Since then, these solutions have become some of the preferred bowel cleansing agents worldwide.7,8 They work as an oral lavage and hence need to be taken in high volume (typically 4 L) for bowel cleansing.

Advantages and disadvantages of polyethylene glycol solutions

Polyethylene glycol solutions are more effective and better tolerated than regimens of diet combined with cathartic agents, or high-volume balanced electrolyte solutions, or mannitol-based solutions.7 Since they are osmotically balanced and do not induce substantial shifts in fluid and electrolytes, they are safe for patients who have electrolyte imbalances, advanced liver disease, poorly compensated congestive heart failure, or renal failure.

These preparations are, however, contraindicated in patients who have allergies to polyethylene glycol compounds, gastric outlet obstruction, high-grade small-bowel obstruction, significant colonic obstruction, perforation, diverticulitis, or hemodynamic instability. In addition, they are classified by the US Food and Drug Administration (FDA) as pregnancy category C and have been associated (albeit rarely) with Mallory-Weiss tear, toxic colitis, pulmonary aspiration, hypothermia, cardiac arrhythmias, pancreatitis, and inappropriate antidiuretic hormone secretion.10,11

The main disadvantages of these solutions are the large volume of fluid (4 L) that patients must drink and their unpalatable taste, which is due to sodium sulfate. The large volume of ingestion is the main reason for nausea, bloating, cramping, and vomiting with these products, which affect patient compliance and the ultimate success of colonoscopy.

Commercially available polyethylene glycol solutions

Many polyethylene glycol preparations are available today. They can be divided into those that are full-volume solutions (typically 4 L, flavored or unflavored, with sulfate or sulfate-free) and low-volume solutions (typically 2 L) (Table 1).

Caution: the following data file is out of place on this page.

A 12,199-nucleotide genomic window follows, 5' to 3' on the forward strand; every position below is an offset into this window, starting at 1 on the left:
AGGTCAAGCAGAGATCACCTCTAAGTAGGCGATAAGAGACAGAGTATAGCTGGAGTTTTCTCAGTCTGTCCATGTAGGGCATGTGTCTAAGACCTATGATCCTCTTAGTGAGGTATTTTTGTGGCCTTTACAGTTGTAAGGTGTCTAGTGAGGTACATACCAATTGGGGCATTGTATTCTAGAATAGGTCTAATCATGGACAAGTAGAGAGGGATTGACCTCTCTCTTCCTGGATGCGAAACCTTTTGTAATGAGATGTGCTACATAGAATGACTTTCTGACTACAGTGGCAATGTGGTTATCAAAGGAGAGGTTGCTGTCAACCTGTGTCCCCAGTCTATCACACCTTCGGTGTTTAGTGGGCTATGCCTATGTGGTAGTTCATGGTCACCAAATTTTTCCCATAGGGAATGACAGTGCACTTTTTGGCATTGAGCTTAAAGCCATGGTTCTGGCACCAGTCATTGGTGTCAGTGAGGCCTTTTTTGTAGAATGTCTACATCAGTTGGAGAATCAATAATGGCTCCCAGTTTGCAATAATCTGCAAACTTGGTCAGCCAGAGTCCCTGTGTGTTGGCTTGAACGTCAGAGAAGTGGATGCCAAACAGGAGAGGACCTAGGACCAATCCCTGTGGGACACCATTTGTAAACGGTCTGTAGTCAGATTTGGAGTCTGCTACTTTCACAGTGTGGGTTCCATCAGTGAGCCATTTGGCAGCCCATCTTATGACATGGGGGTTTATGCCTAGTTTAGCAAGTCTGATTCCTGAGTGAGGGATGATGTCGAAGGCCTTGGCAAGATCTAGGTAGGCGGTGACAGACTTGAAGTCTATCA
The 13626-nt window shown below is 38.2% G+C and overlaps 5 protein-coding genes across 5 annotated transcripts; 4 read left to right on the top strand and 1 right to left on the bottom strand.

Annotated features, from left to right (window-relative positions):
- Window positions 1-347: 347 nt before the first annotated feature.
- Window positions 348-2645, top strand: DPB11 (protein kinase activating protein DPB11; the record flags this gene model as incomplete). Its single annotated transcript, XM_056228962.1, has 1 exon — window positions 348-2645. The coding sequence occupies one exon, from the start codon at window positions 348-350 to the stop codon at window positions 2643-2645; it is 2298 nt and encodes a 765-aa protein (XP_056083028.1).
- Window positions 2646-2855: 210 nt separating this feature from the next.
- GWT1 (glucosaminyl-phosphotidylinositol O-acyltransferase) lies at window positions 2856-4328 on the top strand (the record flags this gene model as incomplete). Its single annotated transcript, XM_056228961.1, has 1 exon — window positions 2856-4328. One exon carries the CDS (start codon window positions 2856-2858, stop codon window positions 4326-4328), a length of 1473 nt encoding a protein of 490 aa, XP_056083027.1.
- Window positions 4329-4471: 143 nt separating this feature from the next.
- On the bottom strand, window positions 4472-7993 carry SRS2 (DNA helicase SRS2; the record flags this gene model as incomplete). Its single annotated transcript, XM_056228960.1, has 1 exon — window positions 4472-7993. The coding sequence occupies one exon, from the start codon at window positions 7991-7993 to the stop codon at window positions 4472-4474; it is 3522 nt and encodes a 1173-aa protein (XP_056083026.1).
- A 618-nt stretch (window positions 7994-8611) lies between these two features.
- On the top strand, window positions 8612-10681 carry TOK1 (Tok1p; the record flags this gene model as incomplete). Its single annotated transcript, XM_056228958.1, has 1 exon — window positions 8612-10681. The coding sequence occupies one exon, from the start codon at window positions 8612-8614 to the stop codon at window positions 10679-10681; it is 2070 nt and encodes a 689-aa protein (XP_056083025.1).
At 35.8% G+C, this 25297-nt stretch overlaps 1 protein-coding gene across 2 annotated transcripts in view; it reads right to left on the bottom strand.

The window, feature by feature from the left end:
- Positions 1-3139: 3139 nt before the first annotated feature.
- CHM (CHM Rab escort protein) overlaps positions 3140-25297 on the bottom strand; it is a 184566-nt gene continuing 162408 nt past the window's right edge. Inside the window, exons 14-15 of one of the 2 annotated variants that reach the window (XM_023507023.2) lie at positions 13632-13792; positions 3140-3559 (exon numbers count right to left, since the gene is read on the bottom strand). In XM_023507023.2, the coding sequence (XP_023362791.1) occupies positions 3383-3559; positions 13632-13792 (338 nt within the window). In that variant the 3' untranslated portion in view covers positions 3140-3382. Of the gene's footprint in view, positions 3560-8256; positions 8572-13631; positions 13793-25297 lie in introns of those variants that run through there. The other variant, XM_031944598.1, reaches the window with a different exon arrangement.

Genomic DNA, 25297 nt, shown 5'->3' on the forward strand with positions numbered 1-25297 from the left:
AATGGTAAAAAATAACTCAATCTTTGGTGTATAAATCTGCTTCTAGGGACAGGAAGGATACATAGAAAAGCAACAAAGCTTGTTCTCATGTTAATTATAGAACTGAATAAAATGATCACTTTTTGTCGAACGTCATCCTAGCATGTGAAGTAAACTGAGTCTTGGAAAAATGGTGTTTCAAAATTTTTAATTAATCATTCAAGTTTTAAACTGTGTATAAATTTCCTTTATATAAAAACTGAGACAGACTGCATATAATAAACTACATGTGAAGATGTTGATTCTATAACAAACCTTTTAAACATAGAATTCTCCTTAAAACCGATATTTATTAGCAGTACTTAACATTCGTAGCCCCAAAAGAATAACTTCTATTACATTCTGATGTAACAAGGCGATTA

Standard full-volume solutions (Colyte, GoLYTELY) have been widely studied and have the most evidence of safety and effectiveness. They are also inexpensive, and most insurance companies pay for them. However, about 5% to 15% of patients do not complete the preparation, because of poor palatability, large volume, or both.7

Sulfate-free and flavored solutions. To make polyethylene glycol solutions more tolerable, sulfate-free solutions have been developed. These are less salty, more palatable, and comparable to standard solutions in terms of effective colonic cleansing.12 Sulfate-free polyethylene glycol solutions commercially available in the United States are NuLytely (flavors: cherry, lemon-lime, orange, pineapple) and TriLyte (flavors: cherry, citrus-berry, lemon-lime, orange, pineapple).

Low-volume solutions have been developed in an attempt to increase acceptability and reduce volume-related adverse effects such as bloating. For example, HalfLytely (flavor: lemon-lime) consists of 2 L of polyethylene glycol solution packaged with two bisacodyl tablets. Stimulant laxatives such as bisacodyl and magnesium citrate effectively debulk the colon of solid stool and allow a lower volume of solution to be used.13,14

Also commercially available is a preparation that contains ascorbic acid (MoviPrep). Ascorbic acid acts as a flavoring and as a cathartic, also permitting a lower volume of fluid to be used.

Studies that compared full-volume and low-volume regimens (the latter including ascorbic acid, magnesium citrate, or bisacodyl) found the low-volume regimens to be as effective and more tolerable.14–18

Combining over-the-counter polyethylene glycol 3350 laxative powder (MiraLAX) and Gatorade or Crystal Light (or another clear liquid of choice) has also been shown to improve the taste and tolerability of the preparation. Although beneficial and commonly used in certain regions of the United States, this combination is not approved for bowel preparation and its use is considered off-label.